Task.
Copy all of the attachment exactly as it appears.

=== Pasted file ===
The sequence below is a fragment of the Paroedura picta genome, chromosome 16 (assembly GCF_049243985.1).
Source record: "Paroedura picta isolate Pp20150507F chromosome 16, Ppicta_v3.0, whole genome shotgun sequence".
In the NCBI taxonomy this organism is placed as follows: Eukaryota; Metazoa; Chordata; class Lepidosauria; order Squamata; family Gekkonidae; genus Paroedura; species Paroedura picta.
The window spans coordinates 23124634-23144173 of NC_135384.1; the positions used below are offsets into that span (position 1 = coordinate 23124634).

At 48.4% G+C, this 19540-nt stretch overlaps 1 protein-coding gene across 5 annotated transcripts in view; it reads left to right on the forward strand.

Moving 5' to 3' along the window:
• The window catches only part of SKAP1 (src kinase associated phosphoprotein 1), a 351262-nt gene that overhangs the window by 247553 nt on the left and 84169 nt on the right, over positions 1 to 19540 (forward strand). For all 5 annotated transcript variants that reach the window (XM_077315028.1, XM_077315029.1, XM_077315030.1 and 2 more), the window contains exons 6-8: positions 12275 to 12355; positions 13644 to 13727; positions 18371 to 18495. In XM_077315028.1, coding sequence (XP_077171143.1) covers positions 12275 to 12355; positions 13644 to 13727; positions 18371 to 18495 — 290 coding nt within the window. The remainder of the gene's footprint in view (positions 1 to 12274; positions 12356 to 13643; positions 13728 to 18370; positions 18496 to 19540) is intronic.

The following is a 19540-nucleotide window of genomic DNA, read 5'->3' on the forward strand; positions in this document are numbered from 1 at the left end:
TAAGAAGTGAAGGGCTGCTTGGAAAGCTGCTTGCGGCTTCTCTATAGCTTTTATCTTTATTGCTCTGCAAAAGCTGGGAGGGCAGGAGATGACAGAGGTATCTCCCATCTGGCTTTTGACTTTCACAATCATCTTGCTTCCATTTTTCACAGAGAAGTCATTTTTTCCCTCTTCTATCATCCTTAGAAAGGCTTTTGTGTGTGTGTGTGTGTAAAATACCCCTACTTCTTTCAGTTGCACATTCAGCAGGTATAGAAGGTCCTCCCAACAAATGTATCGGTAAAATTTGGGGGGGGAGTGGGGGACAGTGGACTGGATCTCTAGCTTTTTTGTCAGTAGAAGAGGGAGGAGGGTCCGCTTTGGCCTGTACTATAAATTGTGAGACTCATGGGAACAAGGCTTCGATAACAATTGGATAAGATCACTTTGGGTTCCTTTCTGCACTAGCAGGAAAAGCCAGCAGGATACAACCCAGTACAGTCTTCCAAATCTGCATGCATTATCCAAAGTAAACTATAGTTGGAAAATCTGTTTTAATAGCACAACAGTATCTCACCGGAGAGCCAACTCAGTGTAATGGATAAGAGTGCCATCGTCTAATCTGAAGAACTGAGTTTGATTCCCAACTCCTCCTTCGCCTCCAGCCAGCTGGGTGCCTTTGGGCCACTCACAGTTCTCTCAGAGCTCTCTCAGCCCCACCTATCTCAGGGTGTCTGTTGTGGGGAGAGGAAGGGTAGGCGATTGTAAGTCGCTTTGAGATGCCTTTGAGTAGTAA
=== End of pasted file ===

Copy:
The sequence below is a fragment of the Paroedura picta genome, chromosome 16 (assembly GCF_049243985.1).
Source record: "Paroedura picta isolate Pp20150507F chromosome 16, Ppicta_v3.0, whole genome shotgun sequence".
In the NCBI taxonomy this organism is placed as follows: Eukaryota; Metazoa; Chordata; class Lepidosauria; order Squamata; family Gekkonidae; genus Paroedura; species Paroedura picta.
The window spans coordinates 23124634-23144173 of NC_135384.1; the positions used below are offsets into that span (position 1 = coordinate 23124634).

At 48.4% G+C, this 19540-nt stretch overlaps 1 protein-coding gene across 5 annotated transcripts in view; it reads left to right on the forward strand.

Moving 5' to 3' along the window:
• The window catches only part of SKAP1 (src kinase associated phosphoprotein 1), a 351262-nt gene that overhangs the window by 247553 nt on the left and 84169 nt on the right, over positions 1 to 19540 (forward strand). For all 5 annotated transcript variants that reach the window (XM_077315028.1, XM_077315029.1, XM_077315030.1 and 2 more), the window contains exons 6-8: positions 12275 to 12355; positions 13644 to 13727; positions 18371 to 18495. In XM_077315028.1, coding sequence (XP_077171143.1) covers positions 12275 to 12355; positions 13644 to 13727; positions 18371 to 18495 — 290 coding nt within the window. The remainder of the gene's footprint in view (positions 1 to 12274; positions 12356 to 13643; positions 13728 to 18370; positions 18496 to 19540) is intronic.

The following is a 19540-nucleotide window of genomic DNA, read 5'->3' on the forward strand; positions in this document are numbered from 1 at the left end:
TAAGAAGTGAAGGGCTGCTTGGAAAGCTGCTTGCGGCTTCTCTATAGCTTTTATCTTTATTGCTCTGCAAAAGCTGGGAGGGCAGGAGATGACAGAGGTATCTCCCATCTGGCTTTTGACTTTCACAATCATCTTGCTTCCATTTTTCACAGAGAAGTCATTTTTTCCCTCTTCTATCATCCTTAGAAAGGCTTTTGTGTGTGTGTGTGTGTAAAATACCCCTACTTCTTTCAGTTGCACATTCAGCAGGTATAGAAGGTCCTCCCAACAAATGTATCGGTAAAATTTGGGGGGGGAGTGGGGGACAGTGGACTGGATCTCTAGCTTTTTTGTCAGTAGAAGAGGGAGGAGGGTCCGCTTTGGCCTGTACTATAAATTGTGAGACTCATGGGAACAAGGCTTCGATAACAATTGGATAAGATCACTTTGGGTTCCTTTCTGCACTAGCAGGAAAAGCCAGCAGGATACAACCCAGTACAGTCTTCCAAATCTGCATGCATTATCCAAAGTAAACTATAGTTGGAAAATCTGTTTTAATAGCACAACAGTATCTCACCGGAGAGCCAACTCAGTGTAATGGATAAGAGTGCCATCGTCTAATCTGAAGAACTGAGTTTGATTCCCAACTCCTCCTTCGCCTCCAGCCAGCTGGGTGCCTTTGGGCCACTCACAGTTCTCTCAGAGCTCTCTCAGCCCCACCTATCTCAGGGTGTCTGTTGTGGGGAGAGGAAGGGTAGGCGATTGTAAGTCGCTTTGAGATGCCTTTGAGTAGTAA